UCKFIELD SINGERS would like to thank everybody who supported us last night, there was a wonderful atmosphere, everybody wanted more at the end of the show, what a success, not only that we raised over £500 for Chailey Heritage. Once again thank you for your support and thank you for your generosity. (Frances Brett). More information go to www.uckfieldsingers.co.uk
DISCOUNT SCHEME: The successful Shoppers’ Discount Scheme introduced by the Manor Park and Hempstead Fields Residents’ Association just four months ago has now recruited its 20th business. Dawson Hart, the Uckfield Solicitors firm, are offering the association’s members a very useful five per cent discount. Paul Sparks, who was recently re-elected as the association’s chairman, said: “We are so pleased with the support we are receiving from Uckfield’s shops and businesses. Our idea was to introduce a scheme that would not only
benefit our 140 plus members but also support the local economy by providing an incentive for people to shop locally. It seems that the idea is proving very popular. As I have said before, our members find that they recover their annual membership fee of £5 after just one or two purchases. They have a wide range of businesses to choose from, offering discounts from five per cent to 20 per cent or similar incentives.” Other businesses recently recruited to the scheme include Sue Edwards, Business and Creative Writing Services, Barney’s Playbarn and Private Eye Optometrist. A full list is available by visiting the news page on the association’s website: manorparkhempfieldsresidents.co.uk
LIGHTS OUT: The Royal British Legion is organising a special event to remember all those Commonwealth service men and women who lost their lives in the First World War and it’s something that everyone can join in. The event is simply an invitation to everyone to turn off their lights from 10pm to 11pm on Monday, (the 100th anniversary of the declaration of war) leaving on just a single light or candle as a sign of remembrance. At the same time there will be a candlelit service at Westminster Abbey. If you would like to make a donation to the British Legion (they do such brilliant work and have been doing so for nearly a century) you can make a donation on line at www.britishlegion.org.uk/lightsout.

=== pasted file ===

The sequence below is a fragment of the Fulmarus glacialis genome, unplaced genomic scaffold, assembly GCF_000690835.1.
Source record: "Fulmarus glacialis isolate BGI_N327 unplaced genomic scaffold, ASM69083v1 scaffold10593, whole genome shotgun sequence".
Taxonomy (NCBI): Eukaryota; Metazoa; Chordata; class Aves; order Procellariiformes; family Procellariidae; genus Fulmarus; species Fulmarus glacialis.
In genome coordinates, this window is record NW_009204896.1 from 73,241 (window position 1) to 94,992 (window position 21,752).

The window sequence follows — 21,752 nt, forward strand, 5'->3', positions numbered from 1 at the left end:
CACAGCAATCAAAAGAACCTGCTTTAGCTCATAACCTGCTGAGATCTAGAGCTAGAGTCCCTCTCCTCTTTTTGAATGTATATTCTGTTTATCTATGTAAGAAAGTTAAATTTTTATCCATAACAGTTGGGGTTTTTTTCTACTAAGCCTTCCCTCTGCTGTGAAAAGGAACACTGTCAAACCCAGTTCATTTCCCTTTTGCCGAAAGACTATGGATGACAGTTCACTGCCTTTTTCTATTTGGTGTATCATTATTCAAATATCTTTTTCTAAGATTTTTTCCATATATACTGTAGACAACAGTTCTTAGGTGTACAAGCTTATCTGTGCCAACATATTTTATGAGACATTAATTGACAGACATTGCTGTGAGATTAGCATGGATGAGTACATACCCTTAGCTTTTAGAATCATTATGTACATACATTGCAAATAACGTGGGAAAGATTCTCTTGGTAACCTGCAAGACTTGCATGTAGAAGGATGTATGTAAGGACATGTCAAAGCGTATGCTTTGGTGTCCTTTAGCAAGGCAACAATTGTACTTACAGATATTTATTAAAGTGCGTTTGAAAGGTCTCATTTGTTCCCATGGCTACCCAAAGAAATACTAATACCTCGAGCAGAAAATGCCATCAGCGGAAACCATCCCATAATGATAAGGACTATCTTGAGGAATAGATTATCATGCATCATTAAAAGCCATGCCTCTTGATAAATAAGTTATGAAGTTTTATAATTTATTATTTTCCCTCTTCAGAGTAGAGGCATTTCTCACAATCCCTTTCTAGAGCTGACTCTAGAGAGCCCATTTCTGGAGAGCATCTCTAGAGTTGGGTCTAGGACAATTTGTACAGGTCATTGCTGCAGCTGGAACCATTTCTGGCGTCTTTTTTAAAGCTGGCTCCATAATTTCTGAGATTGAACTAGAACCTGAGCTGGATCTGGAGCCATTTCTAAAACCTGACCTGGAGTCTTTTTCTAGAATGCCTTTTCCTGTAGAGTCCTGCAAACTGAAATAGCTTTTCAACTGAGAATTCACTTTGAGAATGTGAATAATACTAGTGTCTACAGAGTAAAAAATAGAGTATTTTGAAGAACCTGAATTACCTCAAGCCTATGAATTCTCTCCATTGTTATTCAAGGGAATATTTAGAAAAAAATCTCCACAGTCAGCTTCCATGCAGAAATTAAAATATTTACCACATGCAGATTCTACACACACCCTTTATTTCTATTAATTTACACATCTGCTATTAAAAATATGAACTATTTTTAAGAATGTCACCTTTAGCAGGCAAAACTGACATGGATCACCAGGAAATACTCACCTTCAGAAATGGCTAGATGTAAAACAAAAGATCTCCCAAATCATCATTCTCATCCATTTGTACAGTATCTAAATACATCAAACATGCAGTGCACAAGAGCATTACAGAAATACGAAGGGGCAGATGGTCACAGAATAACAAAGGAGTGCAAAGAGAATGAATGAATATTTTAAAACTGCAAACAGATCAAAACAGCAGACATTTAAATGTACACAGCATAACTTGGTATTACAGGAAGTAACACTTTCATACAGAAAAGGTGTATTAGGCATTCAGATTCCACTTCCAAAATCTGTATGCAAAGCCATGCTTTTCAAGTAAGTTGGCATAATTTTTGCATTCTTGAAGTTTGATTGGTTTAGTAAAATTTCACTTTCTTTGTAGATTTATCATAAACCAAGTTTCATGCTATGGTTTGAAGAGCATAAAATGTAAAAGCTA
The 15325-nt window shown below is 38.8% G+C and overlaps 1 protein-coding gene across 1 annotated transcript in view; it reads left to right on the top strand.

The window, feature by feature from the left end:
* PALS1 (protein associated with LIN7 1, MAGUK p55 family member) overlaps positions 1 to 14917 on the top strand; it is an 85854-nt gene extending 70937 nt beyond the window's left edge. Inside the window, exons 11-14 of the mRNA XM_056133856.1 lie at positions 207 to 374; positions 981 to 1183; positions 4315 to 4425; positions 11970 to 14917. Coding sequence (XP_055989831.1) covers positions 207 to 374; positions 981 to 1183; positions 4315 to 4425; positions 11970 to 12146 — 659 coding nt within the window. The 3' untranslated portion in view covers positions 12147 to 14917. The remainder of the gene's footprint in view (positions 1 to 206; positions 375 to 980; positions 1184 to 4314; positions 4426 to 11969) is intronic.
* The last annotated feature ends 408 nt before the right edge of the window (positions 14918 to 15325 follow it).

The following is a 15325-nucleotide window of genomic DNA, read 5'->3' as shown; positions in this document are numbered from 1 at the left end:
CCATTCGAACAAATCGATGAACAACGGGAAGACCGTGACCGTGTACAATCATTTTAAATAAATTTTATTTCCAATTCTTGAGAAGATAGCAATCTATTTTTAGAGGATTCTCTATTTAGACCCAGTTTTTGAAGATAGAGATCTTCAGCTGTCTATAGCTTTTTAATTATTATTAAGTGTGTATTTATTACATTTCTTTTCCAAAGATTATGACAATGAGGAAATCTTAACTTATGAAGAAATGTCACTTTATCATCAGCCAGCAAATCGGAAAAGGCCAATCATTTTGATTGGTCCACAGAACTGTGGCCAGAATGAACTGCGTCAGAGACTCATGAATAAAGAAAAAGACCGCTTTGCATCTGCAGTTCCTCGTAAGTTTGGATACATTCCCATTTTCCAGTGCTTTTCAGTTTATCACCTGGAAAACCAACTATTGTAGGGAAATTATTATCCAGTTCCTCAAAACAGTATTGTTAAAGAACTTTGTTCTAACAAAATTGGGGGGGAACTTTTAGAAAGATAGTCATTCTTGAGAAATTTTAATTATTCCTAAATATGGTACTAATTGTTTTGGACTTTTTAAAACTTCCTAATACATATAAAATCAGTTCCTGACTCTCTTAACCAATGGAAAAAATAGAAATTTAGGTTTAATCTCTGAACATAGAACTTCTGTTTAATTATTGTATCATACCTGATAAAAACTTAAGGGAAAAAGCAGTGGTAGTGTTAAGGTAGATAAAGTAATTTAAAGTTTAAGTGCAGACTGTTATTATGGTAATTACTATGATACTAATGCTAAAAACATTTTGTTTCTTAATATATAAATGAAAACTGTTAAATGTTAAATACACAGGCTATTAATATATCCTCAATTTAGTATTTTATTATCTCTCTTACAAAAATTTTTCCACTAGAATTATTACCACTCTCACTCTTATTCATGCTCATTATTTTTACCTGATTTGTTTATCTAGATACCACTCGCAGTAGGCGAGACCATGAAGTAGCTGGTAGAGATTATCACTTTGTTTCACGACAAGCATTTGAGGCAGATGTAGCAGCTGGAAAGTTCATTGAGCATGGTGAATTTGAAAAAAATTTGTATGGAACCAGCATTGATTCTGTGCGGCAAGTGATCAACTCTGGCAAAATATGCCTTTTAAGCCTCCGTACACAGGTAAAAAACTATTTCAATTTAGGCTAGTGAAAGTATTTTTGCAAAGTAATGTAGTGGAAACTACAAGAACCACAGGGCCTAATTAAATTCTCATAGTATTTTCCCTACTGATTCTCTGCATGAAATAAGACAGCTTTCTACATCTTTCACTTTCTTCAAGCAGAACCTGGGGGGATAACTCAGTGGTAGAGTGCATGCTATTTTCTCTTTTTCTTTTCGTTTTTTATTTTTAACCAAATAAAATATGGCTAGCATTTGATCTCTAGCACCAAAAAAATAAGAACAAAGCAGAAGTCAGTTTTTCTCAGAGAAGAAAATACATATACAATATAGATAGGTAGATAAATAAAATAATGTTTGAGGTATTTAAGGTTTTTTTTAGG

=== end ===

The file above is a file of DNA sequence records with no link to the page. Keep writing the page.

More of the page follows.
SUNDAY JAZZ: On Sunday there will be jazz at the Star at lunchtime (from 12.30pm) when Swinging Affair comes to entertain us.
AUDITIONS for anyone who would like to read or sing in our First World War revue Behind the Front will take place on Thursday from 6.30pm to 9.30pm in the Lucas Hall, everyone welcome. If you can’t come to that evening, we will be arranging another one later. The revue will include music, poetry and drama and is currently being written. There will also be an exhibition of material, some of which has not been displayed in the village before. You think you know all there is to know about WWI? You ain’t seen nuthin’ yet...
CROQUET INTERNATIONAL A team from Catenay, Normandy, will be playing Waldron’s Village Croquet team on Saturday and Sunday, August 9 and 10, on the Cattam. Spectators are welcome.
RUDES IN WALDRON: The Rude Mechanicals Theatre Company will be visiting the village on Thursday August 14, bringing their production The Wife (loosely based on Chaucer’s Wife of Bath) to the field behind The Star. Tickets are now on sale and you can buy on-line through their website www.therudemechanicaltheatre.co.uk or from The Stores. Bring your own chair and come prepared for any weather.
SERVICES: During August there will be two services at 8am and 10.30am only, alternating at the two churches in the parish. This Sunday there will be 8am Communion at St Bartholomew’s and Lammas Communion at 10.30am in the Barn at Heronsdale Manor, Moat Lane (not at All Saints’). This annual event is unique, with a specially made loaf from the early harvest to share. Coffee and cake follows. Please note the time and location.
Warbleton & Rushlake Green
HISTORY WALK: The history group had a successful stall at the flower show last week, with a small display about WW1 in the parish. Five new members signed up. Thank you to all who helped on the stall and with setting up and dismantling. We have more of a visit than a walk tomorrow, Saturday, at 2pm. We meet at the car park at Barcombe Mills (TQ 434146) for a visit to a Roman dig there. Nearer to home on August 20 we meet at 7pm near the Dunn Village Hall for a walk.